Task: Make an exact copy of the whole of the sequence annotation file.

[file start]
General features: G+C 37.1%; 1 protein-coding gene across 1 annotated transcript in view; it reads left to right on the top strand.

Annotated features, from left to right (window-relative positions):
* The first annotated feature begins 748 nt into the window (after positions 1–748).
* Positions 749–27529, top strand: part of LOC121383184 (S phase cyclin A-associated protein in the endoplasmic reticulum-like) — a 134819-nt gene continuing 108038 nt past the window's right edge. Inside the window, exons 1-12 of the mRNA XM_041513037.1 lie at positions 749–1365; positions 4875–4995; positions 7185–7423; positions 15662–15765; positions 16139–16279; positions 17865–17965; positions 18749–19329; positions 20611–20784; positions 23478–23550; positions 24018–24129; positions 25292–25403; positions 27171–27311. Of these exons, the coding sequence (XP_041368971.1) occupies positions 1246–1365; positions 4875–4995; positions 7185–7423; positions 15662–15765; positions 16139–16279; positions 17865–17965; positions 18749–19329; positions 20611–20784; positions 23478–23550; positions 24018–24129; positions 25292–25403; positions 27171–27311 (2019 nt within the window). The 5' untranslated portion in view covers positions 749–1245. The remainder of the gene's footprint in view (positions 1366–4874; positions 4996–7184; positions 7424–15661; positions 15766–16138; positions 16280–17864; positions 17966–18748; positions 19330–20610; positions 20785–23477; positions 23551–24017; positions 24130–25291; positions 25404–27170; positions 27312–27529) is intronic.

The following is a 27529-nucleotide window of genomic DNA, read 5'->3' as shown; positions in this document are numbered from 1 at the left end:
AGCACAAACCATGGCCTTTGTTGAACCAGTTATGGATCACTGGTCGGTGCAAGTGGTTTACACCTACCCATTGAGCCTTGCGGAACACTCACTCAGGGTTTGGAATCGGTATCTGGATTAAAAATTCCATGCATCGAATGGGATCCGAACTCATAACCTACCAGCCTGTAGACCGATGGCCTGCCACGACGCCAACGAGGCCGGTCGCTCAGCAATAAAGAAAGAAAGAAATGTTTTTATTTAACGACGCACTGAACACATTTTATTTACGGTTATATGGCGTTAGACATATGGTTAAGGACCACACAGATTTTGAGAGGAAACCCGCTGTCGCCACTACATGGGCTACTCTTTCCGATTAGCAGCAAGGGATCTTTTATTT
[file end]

General features: G+C 37.1%; 1 protein-coding gene across 1 annotated transcript in view; it reads left to right on the top strand.

Annotated features, from left to right (window-relative positions):
* The first annotated feature begins 748 nt into the window (after positions 1–748).
* Positions 749–27529, top strand: part of LOC121383184 (S phase cyclin A-associated protein in the endoplasmic reticulum-like) — a 134819-nt gene continuing 108038 nt past the window's right edge. Inside the window, exons 1-12 of the mRNA XM_041513037.1 lie at positions 749–1365; positions 4875–4995; positions 7185–7423; positions 15662–15765; positions 16139–16279; positions 17865–17965; positions 18749–19329; positions 20611–20784; positions 23478–23550; positions 24018–24129; positions 25292–25403; positions 27171–27311. Of these exons, the coding sequence (XP_041368971.1) occupies positions 1246–1365; positions 4875–4995; positions 7185–7423; positions 15662–15765; positions 16139–16279; positions 17865–17965; positions 18749–19329; positions 20611–20784; positions 23478–23550; positions 24018–24129; positions 25292–25403; positions 27171–27311 (2019 nt within the window). The 5' untranslated portion in view covers positions 749–1245. The remainder of the gene's footprint in view (positions 1366–4874; positions 4996–7184; positions 7424–15661; positions 15766–16138; positions 16280–17864; positions 17966–18748; positions 19330–20610; positions 20785–23477; positions 23551–24017; positions 24130–25291; positions 25404–27170; positions 27312–27529) is intronic.

The following is a 27529-nucleotide window of genomic DNA, read 5'->3' as shown; positions in this document are numbered from 1 at the left end:
AGCACAAACCATGGCCTTTGTTGAACCAGTTATGGATCACTGGTCGGTGCAAGTGGTTTACACCTACCCATTGAGCCTTGCGGAACACTCACTCAGGGTTTGGAATCGGTATCTGGATTAAAAATTCCATGCATCGAATGGGATCCGAACTCATAACCTACCAGCCTGTAGACCGATGGCCTGCCACGACGCCAACGAGGCCGGTCGCTCAGCAATAAAGAAAGAAAGAAATGTTTTTATTTAACGACGCACTGAACACATTTTATTTACGGTTATATGGCGTTAGACATATGGTTAAGGACCACACAGATTTTGAGAGGAAACCCGCTGTCGCCACTACATGGGCTACTCTTTCCGATTAGCAGCAAGGGATCTTTTATTT